The latest book of Francesca Segal is different than all the other ones she ever wrote. Mother Ship is a memoir documenting diary-style the time her identical twin daughters born ten weeks prematurely spent in the neonatal section.
As usual, there is a before and after and and the future is filled with uncertainties. It shows the fine lines separating life from death, the fragility of human beginnings, and the power - although random and temporarily - of human connections and sisterhood.
Day by day, she is recording the slight changes into the life of the girls, born 10 weeks earlier than expected: she is destructuring gestures and feelings, learning to learn and decipher new languages and values. 'The consultant replies with averages, with statistics, with outcomes, with contingencies', she shares about her interactions with the many specialists and nurses surrounding the little daughters. This new world is unexpected and obviously she is not prepared for it. It is not the motherhood she was looking for: guarding the screens recording the vital signs of her daughters, feeding them with syringe, trying to see them through the many tubes obstructing their small faces.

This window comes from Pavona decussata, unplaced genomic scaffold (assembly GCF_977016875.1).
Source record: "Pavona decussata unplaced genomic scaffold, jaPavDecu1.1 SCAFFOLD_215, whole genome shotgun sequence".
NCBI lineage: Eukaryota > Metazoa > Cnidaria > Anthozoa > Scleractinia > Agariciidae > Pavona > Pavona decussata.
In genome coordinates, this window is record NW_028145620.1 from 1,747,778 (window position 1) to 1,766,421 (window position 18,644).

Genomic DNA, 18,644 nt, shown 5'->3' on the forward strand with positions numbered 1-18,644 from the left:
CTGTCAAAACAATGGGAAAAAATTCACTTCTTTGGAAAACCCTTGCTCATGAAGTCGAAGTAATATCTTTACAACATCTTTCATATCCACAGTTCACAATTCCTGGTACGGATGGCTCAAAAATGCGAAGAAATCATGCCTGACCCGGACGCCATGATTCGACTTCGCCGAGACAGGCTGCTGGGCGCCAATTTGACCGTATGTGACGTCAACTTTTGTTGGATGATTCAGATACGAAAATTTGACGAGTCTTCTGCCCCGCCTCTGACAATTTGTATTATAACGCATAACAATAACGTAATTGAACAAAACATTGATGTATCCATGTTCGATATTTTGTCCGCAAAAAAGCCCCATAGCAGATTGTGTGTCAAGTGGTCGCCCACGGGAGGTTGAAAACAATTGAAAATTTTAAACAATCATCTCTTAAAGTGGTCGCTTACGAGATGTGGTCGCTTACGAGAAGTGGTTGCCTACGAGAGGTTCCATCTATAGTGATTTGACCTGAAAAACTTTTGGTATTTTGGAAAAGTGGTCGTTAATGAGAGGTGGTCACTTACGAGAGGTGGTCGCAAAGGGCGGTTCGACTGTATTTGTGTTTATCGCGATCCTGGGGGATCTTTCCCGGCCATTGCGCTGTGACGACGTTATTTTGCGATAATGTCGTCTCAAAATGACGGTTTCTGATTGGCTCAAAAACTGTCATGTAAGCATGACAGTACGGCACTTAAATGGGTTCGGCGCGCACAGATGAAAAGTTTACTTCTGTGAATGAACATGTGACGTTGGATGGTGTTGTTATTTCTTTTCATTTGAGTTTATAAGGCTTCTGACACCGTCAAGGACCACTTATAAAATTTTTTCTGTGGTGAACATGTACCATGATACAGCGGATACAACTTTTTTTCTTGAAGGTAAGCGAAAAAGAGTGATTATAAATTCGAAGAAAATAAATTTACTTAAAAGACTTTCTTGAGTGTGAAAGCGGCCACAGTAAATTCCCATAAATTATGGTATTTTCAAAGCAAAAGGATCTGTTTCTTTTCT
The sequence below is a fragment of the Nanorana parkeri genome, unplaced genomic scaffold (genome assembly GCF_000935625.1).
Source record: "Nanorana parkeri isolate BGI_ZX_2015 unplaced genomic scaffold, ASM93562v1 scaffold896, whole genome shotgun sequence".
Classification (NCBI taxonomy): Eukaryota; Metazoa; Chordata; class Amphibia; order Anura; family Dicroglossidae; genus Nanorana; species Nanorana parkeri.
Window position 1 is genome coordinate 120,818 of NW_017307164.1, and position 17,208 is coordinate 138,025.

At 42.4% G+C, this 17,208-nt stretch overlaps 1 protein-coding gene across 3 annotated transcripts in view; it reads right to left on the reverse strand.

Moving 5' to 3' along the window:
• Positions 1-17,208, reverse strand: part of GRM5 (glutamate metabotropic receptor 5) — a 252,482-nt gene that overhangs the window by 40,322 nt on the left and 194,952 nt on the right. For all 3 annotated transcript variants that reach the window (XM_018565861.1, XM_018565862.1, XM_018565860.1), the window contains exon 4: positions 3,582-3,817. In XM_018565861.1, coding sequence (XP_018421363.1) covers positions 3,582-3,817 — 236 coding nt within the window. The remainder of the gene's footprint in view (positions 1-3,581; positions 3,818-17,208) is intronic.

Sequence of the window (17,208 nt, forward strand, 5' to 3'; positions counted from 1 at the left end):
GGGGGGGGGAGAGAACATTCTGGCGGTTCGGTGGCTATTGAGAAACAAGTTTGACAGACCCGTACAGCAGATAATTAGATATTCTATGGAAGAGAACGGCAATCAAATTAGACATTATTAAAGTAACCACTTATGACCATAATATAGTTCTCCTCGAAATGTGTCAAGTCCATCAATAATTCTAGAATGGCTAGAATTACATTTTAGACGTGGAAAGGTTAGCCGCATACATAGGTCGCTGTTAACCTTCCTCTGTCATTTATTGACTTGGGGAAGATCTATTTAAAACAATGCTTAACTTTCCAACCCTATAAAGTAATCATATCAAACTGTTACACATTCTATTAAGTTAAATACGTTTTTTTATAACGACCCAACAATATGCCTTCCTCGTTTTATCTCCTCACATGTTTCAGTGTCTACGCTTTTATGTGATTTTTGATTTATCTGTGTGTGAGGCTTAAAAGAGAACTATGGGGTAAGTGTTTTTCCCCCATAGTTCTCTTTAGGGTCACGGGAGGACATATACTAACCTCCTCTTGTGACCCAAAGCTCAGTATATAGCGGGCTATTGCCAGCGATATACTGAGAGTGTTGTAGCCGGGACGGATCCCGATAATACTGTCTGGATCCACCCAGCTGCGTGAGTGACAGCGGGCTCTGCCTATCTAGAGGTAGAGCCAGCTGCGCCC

The words are helping to reflect on this reality. She is no more a writer or an employed busy person, she is becoming a mother. What does it really mean is a matter of personal interpretation. Sisterhood of the mothers in the neonatal section helps, it offers a background but most importantly the much needed support.
'Today, I sit down silently in a room of strangers, expressing and expressing. I have no milk. But women talk there while there own bottles fill, and I listen at their feet like a disciple'.
Once the situation is getting stable, she is starting to reclaim her life back, her body, her relationship. Also her own interpretation of motherhood, beyond what are the society and cultural expectations.
In addition, this memoir is also a kind account of the dedication of the medical personnel, their unconditional professionalism and love for the little humans.
The Mother Ship is different of other books about motherhood from the point of view of the topic approached but also the genuine, not emotional yet candid different introduction to motherhood. Although not a favorite topic, the good writing kept me interested until the happy ending.
Rating: 4 stars